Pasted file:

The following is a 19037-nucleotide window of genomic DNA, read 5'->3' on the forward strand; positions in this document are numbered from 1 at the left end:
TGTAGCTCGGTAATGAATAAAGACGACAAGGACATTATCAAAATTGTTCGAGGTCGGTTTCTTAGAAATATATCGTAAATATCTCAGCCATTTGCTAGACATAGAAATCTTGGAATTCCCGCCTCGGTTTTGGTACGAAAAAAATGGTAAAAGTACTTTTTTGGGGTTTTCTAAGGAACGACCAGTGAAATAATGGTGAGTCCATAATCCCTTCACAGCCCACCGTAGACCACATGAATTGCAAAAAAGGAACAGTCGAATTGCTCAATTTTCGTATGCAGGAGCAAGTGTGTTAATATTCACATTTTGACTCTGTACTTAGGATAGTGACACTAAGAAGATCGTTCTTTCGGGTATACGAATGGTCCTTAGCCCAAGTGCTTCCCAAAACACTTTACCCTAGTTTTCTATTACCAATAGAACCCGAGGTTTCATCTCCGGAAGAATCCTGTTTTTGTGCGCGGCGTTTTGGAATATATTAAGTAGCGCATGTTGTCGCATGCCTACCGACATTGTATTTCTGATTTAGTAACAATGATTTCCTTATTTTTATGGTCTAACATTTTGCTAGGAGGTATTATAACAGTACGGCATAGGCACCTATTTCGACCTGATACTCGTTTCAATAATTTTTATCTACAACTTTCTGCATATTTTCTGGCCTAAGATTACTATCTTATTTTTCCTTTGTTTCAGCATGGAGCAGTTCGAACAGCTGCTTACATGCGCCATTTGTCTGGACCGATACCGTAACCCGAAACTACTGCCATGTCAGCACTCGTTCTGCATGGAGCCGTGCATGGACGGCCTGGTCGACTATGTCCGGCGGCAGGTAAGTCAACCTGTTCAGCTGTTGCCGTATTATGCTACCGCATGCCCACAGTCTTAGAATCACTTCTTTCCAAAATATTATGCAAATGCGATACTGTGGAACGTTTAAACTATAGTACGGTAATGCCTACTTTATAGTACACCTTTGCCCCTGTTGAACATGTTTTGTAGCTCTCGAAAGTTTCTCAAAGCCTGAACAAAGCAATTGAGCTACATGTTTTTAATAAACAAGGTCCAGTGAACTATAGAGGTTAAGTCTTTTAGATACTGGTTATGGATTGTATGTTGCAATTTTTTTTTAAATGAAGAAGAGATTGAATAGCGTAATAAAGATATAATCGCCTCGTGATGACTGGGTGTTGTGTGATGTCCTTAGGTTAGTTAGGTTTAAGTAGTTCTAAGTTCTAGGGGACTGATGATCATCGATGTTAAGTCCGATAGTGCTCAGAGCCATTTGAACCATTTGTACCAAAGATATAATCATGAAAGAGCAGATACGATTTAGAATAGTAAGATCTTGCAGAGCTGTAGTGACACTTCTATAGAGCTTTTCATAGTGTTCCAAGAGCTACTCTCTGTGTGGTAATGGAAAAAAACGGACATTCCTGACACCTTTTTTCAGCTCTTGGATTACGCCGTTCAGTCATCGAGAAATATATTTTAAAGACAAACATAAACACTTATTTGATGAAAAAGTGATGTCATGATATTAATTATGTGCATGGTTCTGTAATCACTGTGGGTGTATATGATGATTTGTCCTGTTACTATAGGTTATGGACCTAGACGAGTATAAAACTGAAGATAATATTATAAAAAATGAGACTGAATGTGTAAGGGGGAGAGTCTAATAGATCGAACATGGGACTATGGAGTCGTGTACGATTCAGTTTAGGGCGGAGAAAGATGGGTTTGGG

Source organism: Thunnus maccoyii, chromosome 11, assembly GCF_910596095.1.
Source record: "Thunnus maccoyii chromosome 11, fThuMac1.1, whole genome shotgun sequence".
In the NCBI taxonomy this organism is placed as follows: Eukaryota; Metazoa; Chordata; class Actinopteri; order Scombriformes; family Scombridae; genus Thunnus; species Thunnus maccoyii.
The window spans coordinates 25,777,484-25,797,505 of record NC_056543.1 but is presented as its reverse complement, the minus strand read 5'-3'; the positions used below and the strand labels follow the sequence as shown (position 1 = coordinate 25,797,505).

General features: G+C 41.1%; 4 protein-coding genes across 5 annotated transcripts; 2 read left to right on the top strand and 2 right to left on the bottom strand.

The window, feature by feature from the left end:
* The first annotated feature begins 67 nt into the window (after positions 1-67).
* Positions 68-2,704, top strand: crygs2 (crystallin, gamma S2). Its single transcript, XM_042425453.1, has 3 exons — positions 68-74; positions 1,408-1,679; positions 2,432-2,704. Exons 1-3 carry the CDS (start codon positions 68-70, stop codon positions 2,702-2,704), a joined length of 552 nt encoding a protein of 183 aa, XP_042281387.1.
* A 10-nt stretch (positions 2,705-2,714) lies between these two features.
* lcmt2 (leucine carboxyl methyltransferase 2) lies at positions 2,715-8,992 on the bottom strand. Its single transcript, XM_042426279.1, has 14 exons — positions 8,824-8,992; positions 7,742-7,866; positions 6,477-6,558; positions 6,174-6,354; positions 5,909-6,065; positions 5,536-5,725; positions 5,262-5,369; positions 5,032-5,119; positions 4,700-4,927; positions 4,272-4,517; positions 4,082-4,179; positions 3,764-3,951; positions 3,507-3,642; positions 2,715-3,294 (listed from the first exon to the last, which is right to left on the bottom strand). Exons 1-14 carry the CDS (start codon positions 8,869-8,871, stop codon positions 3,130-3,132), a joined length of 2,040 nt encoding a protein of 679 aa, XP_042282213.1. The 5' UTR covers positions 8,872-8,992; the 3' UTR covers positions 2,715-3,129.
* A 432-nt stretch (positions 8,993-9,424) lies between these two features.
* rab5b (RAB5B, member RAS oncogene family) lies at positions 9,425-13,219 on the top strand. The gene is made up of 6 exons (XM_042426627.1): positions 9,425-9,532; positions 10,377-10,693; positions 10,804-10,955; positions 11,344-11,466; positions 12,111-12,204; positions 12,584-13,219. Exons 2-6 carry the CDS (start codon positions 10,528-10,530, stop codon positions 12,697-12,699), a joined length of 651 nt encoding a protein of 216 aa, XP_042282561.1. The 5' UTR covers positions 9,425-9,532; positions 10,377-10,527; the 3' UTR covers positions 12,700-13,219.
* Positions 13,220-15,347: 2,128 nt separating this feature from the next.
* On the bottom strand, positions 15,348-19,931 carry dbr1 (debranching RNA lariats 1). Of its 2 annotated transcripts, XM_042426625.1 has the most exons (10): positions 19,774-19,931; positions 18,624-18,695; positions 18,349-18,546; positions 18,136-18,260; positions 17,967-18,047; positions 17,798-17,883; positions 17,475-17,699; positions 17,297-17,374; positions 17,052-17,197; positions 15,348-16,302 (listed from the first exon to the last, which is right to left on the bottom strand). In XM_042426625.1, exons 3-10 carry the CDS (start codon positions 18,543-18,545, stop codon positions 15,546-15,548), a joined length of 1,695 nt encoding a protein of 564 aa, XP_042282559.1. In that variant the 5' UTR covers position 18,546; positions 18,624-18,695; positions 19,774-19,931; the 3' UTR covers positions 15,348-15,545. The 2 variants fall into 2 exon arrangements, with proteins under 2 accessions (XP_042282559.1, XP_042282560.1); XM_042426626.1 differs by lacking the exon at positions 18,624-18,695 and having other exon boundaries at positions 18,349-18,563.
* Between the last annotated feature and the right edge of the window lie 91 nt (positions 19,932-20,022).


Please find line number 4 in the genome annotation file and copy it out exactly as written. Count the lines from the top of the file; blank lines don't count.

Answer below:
Source record: "Thunnus maccoyii chromosome 11, fThuMac1.1, whole genome shotgun sequence".